The results of a new clinical study could give more hope to children with myopia. The study found that children as young as 7 years old who regularly wore high power bifocal contact lenses had less deterioration in their myopia than children who wore low power lenses or single vision glasses over a period of three years. This result suggests that these children may be able to retain more vision into adulthood.

Myopia tends to appear around the age of 7

Myopia is one of the most common vision problems in people under the age of 40. Although the causes are complex, environment and genetic makeup are thought to play an important role.

In particular, studies have shown that too much schoolwork and less time outdoors before preschool or school can lead to myopia.

This is probably because children spend too much time focusing on nearby objects when doing homework etc. Most often, eye disease occurs around the age of 7 and worsens, on average, in adolescence.

What are bifocal contact lenses?

Bifocal contact lenses are lenses characterized by exactly two different corrective zones. We speak of multifocal when more than two diopter ranges have been incorporated. With bifocal contact lenses, the transition between the two areas is abrupt. This means that seeing things clearly at a medium distance is not possible or very difficult to achieve with bifocal lenses. However, this circumstance also depends on visual impairment.

Bifocal lenses consist of a near field and a far field. These two areas are directly below each other and there is a sharp edge between them. This way they ensure that when you look straight ahead you see distance and when you look down you see close.

Bifocal contact lenses
Bifocal contact lenses consist of a near field and a far field

Study brings new insights

In order to reduce or even stop the progression of myopia in the period from 7 years to adolescence in the best possible way, doctors have looked at different options. Among these options were special eye drops in addition to bifocal glasses and contact lenses.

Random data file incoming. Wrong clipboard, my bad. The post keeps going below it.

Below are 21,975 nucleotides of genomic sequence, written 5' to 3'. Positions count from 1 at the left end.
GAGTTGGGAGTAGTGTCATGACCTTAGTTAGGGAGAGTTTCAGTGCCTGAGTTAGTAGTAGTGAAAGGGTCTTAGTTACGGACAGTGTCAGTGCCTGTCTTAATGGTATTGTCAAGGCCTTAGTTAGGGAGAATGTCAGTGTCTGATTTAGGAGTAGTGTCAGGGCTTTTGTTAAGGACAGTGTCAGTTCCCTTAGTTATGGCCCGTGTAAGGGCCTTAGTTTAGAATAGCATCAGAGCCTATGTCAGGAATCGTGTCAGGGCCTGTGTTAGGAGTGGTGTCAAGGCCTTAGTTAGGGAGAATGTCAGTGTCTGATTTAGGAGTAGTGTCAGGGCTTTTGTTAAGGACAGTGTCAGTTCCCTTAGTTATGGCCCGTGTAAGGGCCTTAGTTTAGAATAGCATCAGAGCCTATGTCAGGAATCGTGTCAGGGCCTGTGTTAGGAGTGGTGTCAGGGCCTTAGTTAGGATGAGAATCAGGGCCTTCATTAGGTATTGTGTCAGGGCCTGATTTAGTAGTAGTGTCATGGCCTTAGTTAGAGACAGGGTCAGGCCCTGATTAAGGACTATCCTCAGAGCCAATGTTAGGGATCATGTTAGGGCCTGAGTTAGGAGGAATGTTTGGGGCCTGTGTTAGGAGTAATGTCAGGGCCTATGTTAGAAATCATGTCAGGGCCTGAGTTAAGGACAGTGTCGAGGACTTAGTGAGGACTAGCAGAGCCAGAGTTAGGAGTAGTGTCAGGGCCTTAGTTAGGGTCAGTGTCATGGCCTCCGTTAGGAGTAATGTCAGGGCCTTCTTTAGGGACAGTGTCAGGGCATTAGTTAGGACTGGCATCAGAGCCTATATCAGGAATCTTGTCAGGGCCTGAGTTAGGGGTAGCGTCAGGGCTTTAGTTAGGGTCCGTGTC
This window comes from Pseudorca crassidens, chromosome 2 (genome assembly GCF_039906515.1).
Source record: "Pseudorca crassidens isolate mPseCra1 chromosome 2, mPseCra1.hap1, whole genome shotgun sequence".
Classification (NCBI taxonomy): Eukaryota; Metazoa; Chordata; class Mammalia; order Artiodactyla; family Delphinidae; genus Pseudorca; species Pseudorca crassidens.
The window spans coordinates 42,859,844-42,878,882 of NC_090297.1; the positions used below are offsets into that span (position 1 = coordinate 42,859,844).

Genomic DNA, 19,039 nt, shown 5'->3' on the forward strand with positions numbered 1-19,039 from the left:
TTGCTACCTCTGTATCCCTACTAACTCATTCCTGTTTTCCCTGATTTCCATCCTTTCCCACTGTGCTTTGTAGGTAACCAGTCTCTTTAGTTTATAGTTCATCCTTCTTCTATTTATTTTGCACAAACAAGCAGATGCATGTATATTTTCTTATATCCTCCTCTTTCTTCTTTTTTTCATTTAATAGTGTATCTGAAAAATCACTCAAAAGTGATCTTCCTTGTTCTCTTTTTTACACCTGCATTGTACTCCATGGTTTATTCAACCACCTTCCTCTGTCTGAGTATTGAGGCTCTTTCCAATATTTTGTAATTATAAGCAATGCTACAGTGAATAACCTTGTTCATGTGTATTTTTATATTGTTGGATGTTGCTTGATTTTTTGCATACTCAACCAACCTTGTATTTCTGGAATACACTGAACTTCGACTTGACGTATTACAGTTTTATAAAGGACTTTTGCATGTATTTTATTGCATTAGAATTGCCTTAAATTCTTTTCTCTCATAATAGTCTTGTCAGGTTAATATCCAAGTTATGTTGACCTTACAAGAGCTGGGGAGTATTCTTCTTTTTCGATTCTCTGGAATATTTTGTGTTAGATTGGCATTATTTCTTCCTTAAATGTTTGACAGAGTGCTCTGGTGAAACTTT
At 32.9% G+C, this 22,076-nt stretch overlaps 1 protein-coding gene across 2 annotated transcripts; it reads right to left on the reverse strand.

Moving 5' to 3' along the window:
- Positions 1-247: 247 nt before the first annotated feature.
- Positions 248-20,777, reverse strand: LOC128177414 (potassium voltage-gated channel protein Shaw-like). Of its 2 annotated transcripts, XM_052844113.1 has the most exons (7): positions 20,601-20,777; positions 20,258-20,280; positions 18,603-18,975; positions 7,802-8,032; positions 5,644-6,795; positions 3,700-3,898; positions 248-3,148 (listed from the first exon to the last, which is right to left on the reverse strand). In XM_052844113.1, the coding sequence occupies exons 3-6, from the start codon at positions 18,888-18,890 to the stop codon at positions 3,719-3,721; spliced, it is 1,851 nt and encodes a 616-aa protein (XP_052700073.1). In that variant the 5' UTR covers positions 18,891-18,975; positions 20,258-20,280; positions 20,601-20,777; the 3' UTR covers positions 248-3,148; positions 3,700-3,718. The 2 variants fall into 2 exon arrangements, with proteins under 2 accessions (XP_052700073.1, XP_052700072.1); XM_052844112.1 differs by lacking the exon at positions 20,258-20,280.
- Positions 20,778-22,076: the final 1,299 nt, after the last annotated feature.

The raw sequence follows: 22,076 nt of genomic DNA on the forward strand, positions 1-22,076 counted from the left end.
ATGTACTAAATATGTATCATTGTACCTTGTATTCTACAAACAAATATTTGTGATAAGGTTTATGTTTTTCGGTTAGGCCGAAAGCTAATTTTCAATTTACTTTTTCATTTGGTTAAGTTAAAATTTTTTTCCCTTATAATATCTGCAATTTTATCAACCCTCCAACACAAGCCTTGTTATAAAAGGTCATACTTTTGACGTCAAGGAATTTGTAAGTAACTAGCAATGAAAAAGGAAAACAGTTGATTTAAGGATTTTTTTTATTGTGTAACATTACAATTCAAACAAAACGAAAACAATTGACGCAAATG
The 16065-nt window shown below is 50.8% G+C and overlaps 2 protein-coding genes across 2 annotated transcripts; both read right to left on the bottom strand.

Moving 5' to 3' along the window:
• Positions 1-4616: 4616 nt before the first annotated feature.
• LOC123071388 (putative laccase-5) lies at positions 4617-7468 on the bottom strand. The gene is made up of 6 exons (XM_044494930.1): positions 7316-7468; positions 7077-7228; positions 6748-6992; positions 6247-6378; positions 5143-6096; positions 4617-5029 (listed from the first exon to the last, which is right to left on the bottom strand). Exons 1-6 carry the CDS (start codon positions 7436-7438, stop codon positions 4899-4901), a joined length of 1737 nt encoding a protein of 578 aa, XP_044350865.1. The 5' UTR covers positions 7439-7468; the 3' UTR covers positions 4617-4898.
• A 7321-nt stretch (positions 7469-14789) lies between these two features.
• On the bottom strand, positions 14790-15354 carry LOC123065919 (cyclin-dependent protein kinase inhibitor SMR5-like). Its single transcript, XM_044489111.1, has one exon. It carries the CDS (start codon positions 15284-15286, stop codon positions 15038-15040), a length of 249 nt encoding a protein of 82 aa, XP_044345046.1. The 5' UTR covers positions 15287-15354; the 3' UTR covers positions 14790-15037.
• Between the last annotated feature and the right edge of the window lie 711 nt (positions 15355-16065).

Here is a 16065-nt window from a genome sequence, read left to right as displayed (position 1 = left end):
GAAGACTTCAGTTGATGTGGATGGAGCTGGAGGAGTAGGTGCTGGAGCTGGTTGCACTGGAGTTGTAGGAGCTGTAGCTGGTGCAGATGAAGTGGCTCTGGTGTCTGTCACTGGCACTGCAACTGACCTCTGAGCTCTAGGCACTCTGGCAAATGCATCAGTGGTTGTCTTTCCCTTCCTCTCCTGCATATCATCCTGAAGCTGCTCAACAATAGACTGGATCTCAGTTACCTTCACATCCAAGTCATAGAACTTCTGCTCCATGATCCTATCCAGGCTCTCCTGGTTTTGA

Known as the BLINK (Bifocal Lenses In Nearsighted Kids) study, this latest study is the first to empirically compare whether soft, high-performance bifocal lenses are better than other types of contact lenses for children with nearsightedness. To measure whether people are nearsighted or nearsighted, ophthalmologists rely on a metric called diopters. If people are myopic, they will have a negative diopter compared to people with normal vision.

While single vision glasses or lenses and multifocal glasses or lenses can correct a person’s vision so they can accurately see distant objects and things, multifocal visual aids automatically add more diopters. This circumstance can improve vision in people whose vision is impaired in several ways. Bifocal contact lenses are the most common type of multifocal lens. The disadvantage of multifocal glasses is that the person’s field of vision becomes more restricted and it can be more difficult to get used to this model.

Nearly 300 children aged 7 to 11 were randomized into the study

As a result, these children received one of three types of contact lenses. The three types were high power bifocals with an additional 2.5 diopters, medium power bifocals with an additional 1.5 diopters, or single vision lenses. The children were then observed for three years.

The most important finding was that children with the strongest bifocal lenses had the least reduction in myopia.

Children wearing single vision lenses, on the other hand, saw the biggest decline. Although bifocal lenses for adults are often associated with headaches, migraines, and balance problems, children with the strongest prescription lenses have reported no additional side effects. Children’s eyes can probably compensate for this better.

The long-term consequence: less myopia than adults

The long-term effect of multifocal contact lenses indicates that children who wear such designs will be less myopic in adulthood and therefore suffer fewer vision-threatening complications such as glaucoma, retinal detachments, etc.


Leave a Reply

Your email address will not be published. Required fields are marked *